So it's somehow June already, although the weather round here seems unsure of that, but anyway I just had my 29th birthday, which means we are definitely halfway through the year and I thought I'd like to do some posts about the awesome stuff I've been reading this year. Obviously though there's way too much to talk about in one post so I thought I'd do several separate posts divided up by subject and just talk about 3-5 titles in each genre that I've read and enjoyed and think you should read!
Before we go into this, you may have noticed that my title links all link to Wordery. I've been using them pretty much exclusively for online new book purchases for over a year and I love and adore them. They are independent, offer FREE worldwide shipping and have a brilliant selection. Prices are good too. I've recently become a Wordery affiliate, which just means that if you decide you want to buy a book I mention in this or another post and you do so through the link in the post or the little banner I have in my left hand sidebar, I will get a small commission and my grocery bill will love you forever.
Kicking it off is a genre that I'm constantly striving to read more of; non-fiction. I do read loads more of this than I used to a few years back and I entirely blame Nonfiction November for that because the recs I've got through that event are just insane!
I read The Year of Living Danishly by Karen Russell way back at the beginning of the year after I bought it for Heather in last years Nonfiction book swap during Nonfiction November. Karen Russell moves to Denmark when her husband is offered a job at Lego (!!) and becomes fascinated by how Denmark is supposedly the happiest country in the world. The book goes through all the different things that supposedly make them happy and Karen Russell explores the truth behind it all and how it works. I have a little bit of a thing for Scandinavia and that part of the world really, and I just really enjoyed this book.
Most of my non-fiction so far this year has been memoir, and the second title I really liked was also my first audiobook, Shonda Rimes' Year of Yes. Shonda Rimes is a fantastic narrator and I'd massively recommend the audiobook. The book basically does what the title says and documents a year in which she vowed to say yes to things that pushed her outside of her comfort zone and which she would usually have automatically said no to, but it's also hilarious and because she's the lady she is (creator of Grey's Anatomy and several other popular TV shows) she gets to do some amazing stuff over the course of the book. Very interesting and well worth a read (or listen).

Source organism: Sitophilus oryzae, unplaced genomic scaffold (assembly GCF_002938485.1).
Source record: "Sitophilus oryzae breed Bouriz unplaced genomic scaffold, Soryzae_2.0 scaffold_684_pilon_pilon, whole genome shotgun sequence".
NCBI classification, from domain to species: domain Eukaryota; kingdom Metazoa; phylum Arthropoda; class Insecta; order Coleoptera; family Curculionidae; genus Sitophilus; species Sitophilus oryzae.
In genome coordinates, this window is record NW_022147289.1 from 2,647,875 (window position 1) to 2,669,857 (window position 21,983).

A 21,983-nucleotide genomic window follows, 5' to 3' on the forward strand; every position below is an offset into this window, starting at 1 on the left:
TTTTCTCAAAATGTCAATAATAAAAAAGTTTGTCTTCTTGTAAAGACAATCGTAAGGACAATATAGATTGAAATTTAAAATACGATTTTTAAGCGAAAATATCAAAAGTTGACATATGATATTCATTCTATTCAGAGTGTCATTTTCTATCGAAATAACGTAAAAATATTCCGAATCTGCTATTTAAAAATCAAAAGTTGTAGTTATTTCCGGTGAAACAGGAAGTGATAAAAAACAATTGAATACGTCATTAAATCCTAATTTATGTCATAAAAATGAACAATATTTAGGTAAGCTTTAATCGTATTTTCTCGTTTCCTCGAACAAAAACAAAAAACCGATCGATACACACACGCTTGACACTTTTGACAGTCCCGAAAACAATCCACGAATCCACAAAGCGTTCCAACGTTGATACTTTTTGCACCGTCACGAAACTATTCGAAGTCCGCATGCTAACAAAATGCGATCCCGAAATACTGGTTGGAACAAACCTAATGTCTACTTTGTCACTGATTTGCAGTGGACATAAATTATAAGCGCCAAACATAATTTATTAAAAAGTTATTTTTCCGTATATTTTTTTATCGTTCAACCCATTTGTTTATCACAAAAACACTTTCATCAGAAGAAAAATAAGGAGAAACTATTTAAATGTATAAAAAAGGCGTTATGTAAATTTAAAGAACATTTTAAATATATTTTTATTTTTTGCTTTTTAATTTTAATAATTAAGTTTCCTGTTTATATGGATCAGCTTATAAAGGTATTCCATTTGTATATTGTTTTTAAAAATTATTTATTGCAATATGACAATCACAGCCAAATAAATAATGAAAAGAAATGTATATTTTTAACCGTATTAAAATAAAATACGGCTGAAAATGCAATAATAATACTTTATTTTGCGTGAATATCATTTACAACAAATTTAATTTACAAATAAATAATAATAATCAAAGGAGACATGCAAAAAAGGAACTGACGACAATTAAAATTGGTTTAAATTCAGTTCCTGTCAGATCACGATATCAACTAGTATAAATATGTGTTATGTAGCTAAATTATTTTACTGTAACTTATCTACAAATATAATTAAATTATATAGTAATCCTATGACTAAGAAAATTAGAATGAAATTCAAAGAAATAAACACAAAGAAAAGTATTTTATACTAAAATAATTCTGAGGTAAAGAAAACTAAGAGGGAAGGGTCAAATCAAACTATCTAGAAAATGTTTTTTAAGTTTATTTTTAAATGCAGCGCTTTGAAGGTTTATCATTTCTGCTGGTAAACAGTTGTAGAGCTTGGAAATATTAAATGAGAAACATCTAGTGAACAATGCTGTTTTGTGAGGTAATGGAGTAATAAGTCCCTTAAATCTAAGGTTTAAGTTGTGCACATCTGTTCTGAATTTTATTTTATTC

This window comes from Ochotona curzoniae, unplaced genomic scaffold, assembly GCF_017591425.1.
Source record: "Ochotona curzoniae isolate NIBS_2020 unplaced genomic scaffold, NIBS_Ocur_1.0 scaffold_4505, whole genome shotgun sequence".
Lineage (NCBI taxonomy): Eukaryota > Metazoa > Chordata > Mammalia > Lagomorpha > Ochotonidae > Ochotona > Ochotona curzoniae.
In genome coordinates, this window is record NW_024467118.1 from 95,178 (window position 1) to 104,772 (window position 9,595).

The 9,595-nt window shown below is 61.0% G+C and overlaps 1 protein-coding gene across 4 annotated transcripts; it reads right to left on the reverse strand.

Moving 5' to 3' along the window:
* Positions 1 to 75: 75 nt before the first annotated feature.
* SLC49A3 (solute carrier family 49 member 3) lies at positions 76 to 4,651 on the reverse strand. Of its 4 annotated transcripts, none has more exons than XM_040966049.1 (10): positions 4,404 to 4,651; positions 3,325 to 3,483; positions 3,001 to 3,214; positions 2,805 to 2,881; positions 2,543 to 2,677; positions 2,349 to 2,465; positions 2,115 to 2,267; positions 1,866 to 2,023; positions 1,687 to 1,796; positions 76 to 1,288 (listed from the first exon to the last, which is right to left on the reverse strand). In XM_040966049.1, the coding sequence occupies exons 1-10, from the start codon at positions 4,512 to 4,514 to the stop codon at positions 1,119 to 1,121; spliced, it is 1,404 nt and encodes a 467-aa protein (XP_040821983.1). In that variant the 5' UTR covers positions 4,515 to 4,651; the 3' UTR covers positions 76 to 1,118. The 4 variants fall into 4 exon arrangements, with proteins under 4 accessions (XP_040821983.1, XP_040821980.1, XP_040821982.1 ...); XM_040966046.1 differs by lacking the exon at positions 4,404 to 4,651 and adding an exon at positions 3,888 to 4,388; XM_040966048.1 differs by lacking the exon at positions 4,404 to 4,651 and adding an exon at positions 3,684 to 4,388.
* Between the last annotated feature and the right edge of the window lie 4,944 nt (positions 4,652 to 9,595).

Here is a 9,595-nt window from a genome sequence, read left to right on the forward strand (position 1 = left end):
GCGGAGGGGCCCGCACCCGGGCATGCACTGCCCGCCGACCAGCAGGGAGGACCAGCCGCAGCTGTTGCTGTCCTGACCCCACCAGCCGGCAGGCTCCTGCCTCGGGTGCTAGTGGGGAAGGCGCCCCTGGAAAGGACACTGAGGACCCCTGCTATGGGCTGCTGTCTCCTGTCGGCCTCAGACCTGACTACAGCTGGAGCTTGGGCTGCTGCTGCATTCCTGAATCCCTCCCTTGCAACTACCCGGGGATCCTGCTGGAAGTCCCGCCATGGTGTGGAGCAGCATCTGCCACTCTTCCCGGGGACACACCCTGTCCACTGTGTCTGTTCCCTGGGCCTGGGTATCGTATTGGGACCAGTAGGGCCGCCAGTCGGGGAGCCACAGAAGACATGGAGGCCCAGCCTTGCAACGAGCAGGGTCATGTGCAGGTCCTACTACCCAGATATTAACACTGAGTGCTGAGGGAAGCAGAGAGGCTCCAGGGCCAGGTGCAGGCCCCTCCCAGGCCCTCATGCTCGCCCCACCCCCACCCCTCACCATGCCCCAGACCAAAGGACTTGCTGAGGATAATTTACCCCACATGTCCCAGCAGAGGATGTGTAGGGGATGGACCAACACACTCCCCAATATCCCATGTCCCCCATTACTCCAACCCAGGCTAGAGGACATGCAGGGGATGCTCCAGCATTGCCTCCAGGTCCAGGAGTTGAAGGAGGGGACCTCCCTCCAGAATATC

I Will Find You by Joanna Connors I've already talked about here several times but I couldn't pass up the chance to mention it again since it really is an incredible book. I've literally never read anything like it. Joanna Connors was raped as a young married woman and after many years she decides to try to find out more about her rapist; what drove him to do it and what he was like. The book is incredible and just read it read it read it.
Final pick is kind of a cheat since I'm in the middle of it but I'm pretty confident it's going to be on my best of 2016 lists and you should absolutely pick it up if you're interested in feminism or even just being an understanding, accepting person. If you know any teenage girls you should get it for them and it is Girl Up by Laura Bates, who you may (should) know from her previous book Everyday Sexism and The Everyday Sexism Project. This is the book I wish I had when I was a teenager. It's so unashamed and hilarious and straight up about every single thing from vaginas to sexual orientation to mental health. Plus it has helpful pictures and stuff which I love. I've giggled out loud while reading it and I'm sure I will giggle more before I reach the end. I think Rhys feels I should issue a rant warning with my recommendation though which is if you're like me and like to rant about stuff you've read, this will probably make you do that. Constantly. At your unsuspecting (and totally feminist) husband, who may then feel slightly attacked...Basically, this is probably the book your mum should have given you when you hit puberty instead of that one written by some middle aged doctor guy who had no idea what a teenage girl was.
And in case you need some more titles, here are some from my shelf that I'm really excited to read:
Big Magic by Elizabeth Gilbert and Bad Feminist by Roxane Gay (both on my 20 Books of Summer List)
Liar, Temptress, Soldier, Spy: Four Women Undercover in the Civil War by Karen Abbott (not a memoir! Hooray for me!)
My Salinger Year by Joanna Rakoff (OK, back to memoir)
Watching the English by Kate Fox (also not a memoir!)
What great non-fiction have you read recently?